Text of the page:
Popular posts from this blog

What is the difference between Process Owner, Process Manager and Process Practitioner?

I was recently asked to clarify the roles of the Process Owner, Process Manager and Process Practitioner and wanted to share this with you. Roles and Responsibilities: Process Owner – this individual is “Accountable” for the process. They are the goto person and represent this process across the entire organization. They will ensure that the process is clearly defined, designed and documented. They will ensure that the process has a set of Policies for governance. Example: The process owner for Incident management will ensure that all of the activities to Identify, Record, Categorize, Investigate, … all the way to closing the incident are defined and documented with clearly defined roles, responsibilities, handoffs, and deliverables.  An example of a policy in could be… “All Incidents must be logged”. Policies are rules that govern the process. Process Owner ensures that all Process activities, (what to do), Procedures (details on how to perform the activity) and th

How Does ITIL Help in the Management of the SDLC?

I was recently asked how ITIL helps in the management of the SDLC (Software Development Lifecycle).  Simply put... SDLC is a Lifecycle approach to produce the software or the "product".  ITIL is a Lifecycle approach that focuses on the "service". I’ll start by reviewing both SDLC and ITIL Lifecycles and then summarize: SDLC  -  The intent of an SDLC process is to help produce a product that is cost-efficient, effective and of high quality. Once an application is created, the SDLC maps the proper deployment of the software into the live environment. The SDLC methodology usually contains the following stages: Analysis (requirements and design), construction, testing, release and maintenance.  The focus here is on the Software.  Most organizations will use an Agile or Waterfall approach to implement the software through the Software Development Lifecycle. ITIL  -  is a best practice for IT service management (ITSM) that focuses on aligning IT services with the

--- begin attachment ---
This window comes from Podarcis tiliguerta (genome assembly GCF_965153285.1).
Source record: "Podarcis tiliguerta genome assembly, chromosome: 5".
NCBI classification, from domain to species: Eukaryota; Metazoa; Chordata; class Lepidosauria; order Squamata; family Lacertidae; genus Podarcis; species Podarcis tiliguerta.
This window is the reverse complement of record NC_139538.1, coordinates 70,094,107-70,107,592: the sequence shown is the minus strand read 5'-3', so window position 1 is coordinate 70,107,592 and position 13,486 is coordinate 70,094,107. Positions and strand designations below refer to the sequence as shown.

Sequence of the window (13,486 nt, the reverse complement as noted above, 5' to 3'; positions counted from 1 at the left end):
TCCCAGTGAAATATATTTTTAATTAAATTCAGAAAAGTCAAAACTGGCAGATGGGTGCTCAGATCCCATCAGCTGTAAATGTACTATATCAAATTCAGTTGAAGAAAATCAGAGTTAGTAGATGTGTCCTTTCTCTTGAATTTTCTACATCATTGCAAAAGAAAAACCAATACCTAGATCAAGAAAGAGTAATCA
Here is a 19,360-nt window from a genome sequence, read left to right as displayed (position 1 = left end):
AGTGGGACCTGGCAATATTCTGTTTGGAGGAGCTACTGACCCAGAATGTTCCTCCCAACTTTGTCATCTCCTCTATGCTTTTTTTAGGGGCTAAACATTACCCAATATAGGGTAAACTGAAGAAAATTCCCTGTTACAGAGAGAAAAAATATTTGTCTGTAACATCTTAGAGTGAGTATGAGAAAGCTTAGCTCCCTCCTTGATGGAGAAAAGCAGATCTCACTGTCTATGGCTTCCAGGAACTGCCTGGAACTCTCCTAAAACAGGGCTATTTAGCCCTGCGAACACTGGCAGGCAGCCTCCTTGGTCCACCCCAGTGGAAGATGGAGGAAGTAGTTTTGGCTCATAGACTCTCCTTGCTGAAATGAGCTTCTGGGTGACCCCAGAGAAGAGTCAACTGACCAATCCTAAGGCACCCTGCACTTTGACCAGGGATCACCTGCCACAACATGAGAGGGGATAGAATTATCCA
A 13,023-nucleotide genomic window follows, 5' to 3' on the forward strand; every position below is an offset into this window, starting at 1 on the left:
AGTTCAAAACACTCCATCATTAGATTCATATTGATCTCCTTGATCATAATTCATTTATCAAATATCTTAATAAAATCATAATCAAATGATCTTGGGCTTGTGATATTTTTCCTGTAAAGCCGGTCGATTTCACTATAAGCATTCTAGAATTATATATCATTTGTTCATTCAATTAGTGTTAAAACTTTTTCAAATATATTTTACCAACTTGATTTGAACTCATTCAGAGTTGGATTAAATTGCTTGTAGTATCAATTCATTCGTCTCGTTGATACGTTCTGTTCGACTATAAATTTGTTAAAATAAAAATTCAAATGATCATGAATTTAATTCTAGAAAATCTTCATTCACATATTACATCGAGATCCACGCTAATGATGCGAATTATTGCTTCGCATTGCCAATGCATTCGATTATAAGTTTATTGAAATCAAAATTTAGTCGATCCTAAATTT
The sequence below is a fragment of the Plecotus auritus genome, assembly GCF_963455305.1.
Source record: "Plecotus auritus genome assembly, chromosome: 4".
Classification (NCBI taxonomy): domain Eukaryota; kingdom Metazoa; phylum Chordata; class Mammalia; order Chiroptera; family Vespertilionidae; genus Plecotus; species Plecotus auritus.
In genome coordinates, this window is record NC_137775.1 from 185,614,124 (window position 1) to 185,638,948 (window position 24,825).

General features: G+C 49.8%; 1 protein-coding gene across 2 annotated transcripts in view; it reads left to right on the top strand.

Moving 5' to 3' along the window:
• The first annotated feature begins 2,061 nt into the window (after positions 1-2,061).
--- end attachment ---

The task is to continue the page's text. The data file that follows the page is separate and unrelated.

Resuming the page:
ITIL 4 – Decoupling Deployment from Release Management Practice

ITIL 4 is an evolution of ITIL V3. Before we start talking about specific processes or practices, it is important to stress that the focus has shifted. ITIL 4 gives us a fresh perspective to service management and emphasizes the customer user experience, the approach to the overall service value system, the service value chain and value streams , and much more.  Download the What is ITIL 4 document from the ITSM Academy Resource Center and be sure to read past the first few pages for more information on the new perspective that drives modern service management. The emphasis is on value from the customer user experience and integrated holistic approach. That does not mean that the processes are going away. Today we refer to a process as a "practice". Practices are broader in scope than processes and include all 4 dimensions/resources including the process. Two processes or “practices” that have been decoupled in ITIL 4 are the Deployment Management practice an